In an opinion written last week, Times-Picayune columnist Tim Morris voiced his opposition to “Ban the Box” — not for employment applications, but for birthday parties.
Morris, whose excellence as a news editor got him promoted to opinion writer in January, bemoaned a rival publication’s decision to patronize “an event celebrating the state’s most flamboyantly corrupt politician.”
You would be forgiven for concluding that this execrable event must be an illegal backroom poker game, a Gotham-style conclave of criminal masterminds, or a good old-fashioned orgy. Nope. Morris used his Times-Picayune platform to decry Edwin Edwards’ upcoming 90th birthday party.
That’s right: What Willard Scott himself once cheerfully announced each morning before talking about the weather in your neck of the woods, The T-P would treat like T.P.
Morris assured us such an occasion taints and shames everyone it touches, including — oh, look at that — the owner of a competing newspaper.
Of course, Morris asserted, this ain’t no normal birthday party. Admission to a normal birthday party is a modest gift and a love of veggie trays; admission to Edwin Edwards’ birthday party is $250. What’s more, Edwards is no normal 90-year-old. Not every nonagenarian governed a state for four terms, served nearly a decade in federal prison on corruption charges, and emerged with a third wife 50 years his junior, the likes of whom most Louisianans only see in television shows about California.
Let’s not romanticize it, as people too often will: Edwin Edwards went to jail for things a public servant should never do, even in Louisiana. But Morris’ thrust is that a celebration of Edwards’ long life — remarkable by any account — is indistinguishable from an open embrace of political and moral decay. Morris assured us such an occasion taints and shames everyone it touches, including — oh, look at that — the owner of a competing newspaper.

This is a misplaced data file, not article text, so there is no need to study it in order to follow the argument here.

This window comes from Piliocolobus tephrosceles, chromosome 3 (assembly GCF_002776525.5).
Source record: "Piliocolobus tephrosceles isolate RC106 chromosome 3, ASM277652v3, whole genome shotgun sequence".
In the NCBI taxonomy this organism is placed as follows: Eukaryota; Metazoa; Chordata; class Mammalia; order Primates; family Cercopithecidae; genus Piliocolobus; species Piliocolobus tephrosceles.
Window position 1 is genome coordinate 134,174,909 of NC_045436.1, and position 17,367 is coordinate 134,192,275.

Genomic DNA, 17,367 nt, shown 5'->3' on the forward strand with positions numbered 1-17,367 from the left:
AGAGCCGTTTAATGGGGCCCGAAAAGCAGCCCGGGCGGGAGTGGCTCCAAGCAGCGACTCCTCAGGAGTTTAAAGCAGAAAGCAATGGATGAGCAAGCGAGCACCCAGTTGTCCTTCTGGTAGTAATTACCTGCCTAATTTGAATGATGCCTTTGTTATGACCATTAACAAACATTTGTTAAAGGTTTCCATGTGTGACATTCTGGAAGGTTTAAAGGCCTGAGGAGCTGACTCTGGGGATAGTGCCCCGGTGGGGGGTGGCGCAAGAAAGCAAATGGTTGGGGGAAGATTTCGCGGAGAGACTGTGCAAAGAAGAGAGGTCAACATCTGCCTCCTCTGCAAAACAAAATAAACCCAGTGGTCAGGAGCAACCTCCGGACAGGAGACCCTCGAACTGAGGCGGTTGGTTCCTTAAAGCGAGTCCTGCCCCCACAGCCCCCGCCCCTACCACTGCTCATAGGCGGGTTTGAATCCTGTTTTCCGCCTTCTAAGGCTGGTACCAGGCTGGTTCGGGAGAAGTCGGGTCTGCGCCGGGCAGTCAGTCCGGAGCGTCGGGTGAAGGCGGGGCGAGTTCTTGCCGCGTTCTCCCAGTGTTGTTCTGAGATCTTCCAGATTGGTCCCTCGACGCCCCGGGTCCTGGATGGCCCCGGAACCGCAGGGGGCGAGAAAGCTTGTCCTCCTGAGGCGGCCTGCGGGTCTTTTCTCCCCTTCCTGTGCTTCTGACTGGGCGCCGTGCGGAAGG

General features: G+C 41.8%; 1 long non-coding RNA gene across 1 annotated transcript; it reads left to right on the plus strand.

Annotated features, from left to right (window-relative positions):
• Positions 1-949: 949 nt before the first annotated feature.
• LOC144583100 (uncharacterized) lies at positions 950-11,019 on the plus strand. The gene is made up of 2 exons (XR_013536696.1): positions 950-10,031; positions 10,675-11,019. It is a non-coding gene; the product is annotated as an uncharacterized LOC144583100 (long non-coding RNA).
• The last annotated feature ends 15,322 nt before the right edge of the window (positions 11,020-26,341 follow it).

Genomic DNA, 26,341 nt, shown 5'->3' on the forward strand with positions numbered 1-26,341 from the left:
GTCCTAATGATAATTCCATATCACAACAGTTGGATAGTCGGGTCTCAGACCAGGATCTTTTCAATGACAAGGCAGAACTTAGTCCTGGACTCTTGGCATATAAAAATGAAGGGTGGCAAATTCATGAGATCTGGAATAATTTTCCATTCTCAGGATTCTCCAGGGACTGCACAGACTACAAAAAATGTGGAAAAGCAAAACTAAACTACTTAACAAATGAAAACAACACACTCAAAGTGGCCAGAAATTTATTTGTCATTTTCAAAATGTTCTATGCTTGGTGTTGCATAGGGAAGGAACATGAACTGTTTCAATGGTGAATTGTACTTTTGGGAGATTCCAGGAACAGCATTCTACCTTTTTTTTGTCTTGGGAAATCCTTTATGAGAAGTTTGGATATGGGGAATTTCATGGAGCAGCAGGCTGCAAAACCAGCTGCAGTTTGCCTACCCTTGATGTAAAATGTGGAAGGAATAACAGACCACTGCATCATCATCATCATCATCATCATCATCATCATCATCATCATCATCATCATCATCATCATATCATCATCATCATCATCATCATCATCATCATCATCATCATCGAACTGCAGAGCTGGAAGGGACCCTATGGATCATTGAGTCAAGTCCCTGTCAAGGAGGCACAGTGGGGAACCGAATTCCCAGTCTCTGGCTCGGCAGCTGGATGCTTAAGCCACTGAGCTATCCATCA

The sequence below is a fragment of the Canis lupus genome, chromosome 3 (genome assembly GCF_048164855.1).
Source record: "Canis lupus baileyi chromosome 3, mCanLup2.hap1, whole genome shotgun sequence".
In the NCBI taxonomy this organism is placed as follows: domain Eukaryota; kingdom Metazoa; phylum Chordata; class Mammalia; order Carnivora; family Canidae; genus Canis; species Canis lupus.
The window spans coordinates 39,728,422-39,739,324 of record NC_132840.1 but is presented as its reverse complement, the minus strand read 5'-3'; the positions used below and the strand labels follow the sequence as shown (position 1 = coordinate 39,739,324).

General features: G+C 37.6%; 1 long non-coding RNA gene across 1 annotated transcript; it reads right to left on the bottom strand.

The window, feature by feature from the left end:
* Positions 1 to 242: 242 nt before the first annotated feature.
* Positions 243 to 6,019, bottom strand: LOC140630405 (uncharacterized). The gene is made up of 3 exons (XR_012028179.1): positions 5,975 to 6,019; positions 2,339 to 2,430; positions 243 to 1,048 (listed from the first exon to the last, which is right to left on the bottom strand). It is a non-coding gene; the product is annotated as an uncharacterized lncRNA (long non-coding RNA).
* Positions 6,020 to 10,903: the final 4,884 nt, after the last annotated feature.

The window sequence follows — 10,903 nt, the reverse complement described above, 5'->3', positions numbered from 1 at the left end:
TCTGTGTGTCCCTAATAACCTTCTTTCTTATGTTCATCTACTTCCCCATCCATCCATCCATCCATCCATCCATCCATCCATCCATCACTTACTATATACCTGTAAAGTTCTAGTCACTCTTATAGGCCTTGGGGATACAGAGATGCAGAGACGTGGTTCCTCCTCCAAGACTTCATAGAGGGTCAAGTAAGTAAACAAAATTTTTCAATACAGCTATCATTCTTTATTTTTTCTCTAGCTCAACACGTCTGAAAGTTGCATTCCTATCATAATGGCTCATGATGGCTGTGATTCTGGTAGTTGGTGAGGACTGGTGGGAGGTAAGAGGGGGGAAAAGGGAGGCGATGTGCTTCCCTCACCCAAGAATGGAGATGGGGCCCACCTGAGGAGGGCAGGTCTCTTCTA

Louisiana passed laws to prevent state government from asking applicants about prior convictions in 2016 and state schools doing the same in 2017. In a state so bullish on banning the box, it seems peculiar that Morris took the position that a felon who served his time should be denied cake and ice cream.
It’s easier to understand if you consider that Tim Morris wrote only one column referencing specific legislation in Louisiana’s criminal justice reform package passed this year, affording equal time to his views on the Heaven’s Gate cult and Michelle Obama’s yucky school lunches. That one article, ironically, was about letting old people out of prison. This, despite the reform package gaining such bipartisan support that even David Vitter lobbied for it, probably in an effort to keep his future options open.
Why endorse David Vitter, who skirted the box his entire career, but eviscerate Edwin Edwards, who sat in the box for eight years?
Speaking of David Vitter, don’t forget The Times-Picayune‘s full-throated endorsement of his gubernatorial campaign in 2015, never acknowledging Vitter’s senatorial solicitations (even when his waning momentum goaded him into vaguely admitting it), or his legally dubious minions surveilling conversations, or his car accident with his super PAC’s fundraiser.
Why endorse David Vitter, who skirted the box his entire career, but eviscerate Edwin Edwards, who sat in the box for eight years? Why ban the box for run-of-the-mill murderers but not for geriatric grafters who happen to be famous? Most importantly, why would a Louisiana newspaper so capriciously bite the gnarled, papery hand that fed it story after juicy story for over five decades?
Maybe Tim Morris and The Times-Picayune are fed up with Louisiana’s milquetoast strain of political corruption now that we’re faced with meatier stuff in the national news every day. After all, whether you’re throwing a party or running a newspaper, better make it a good one.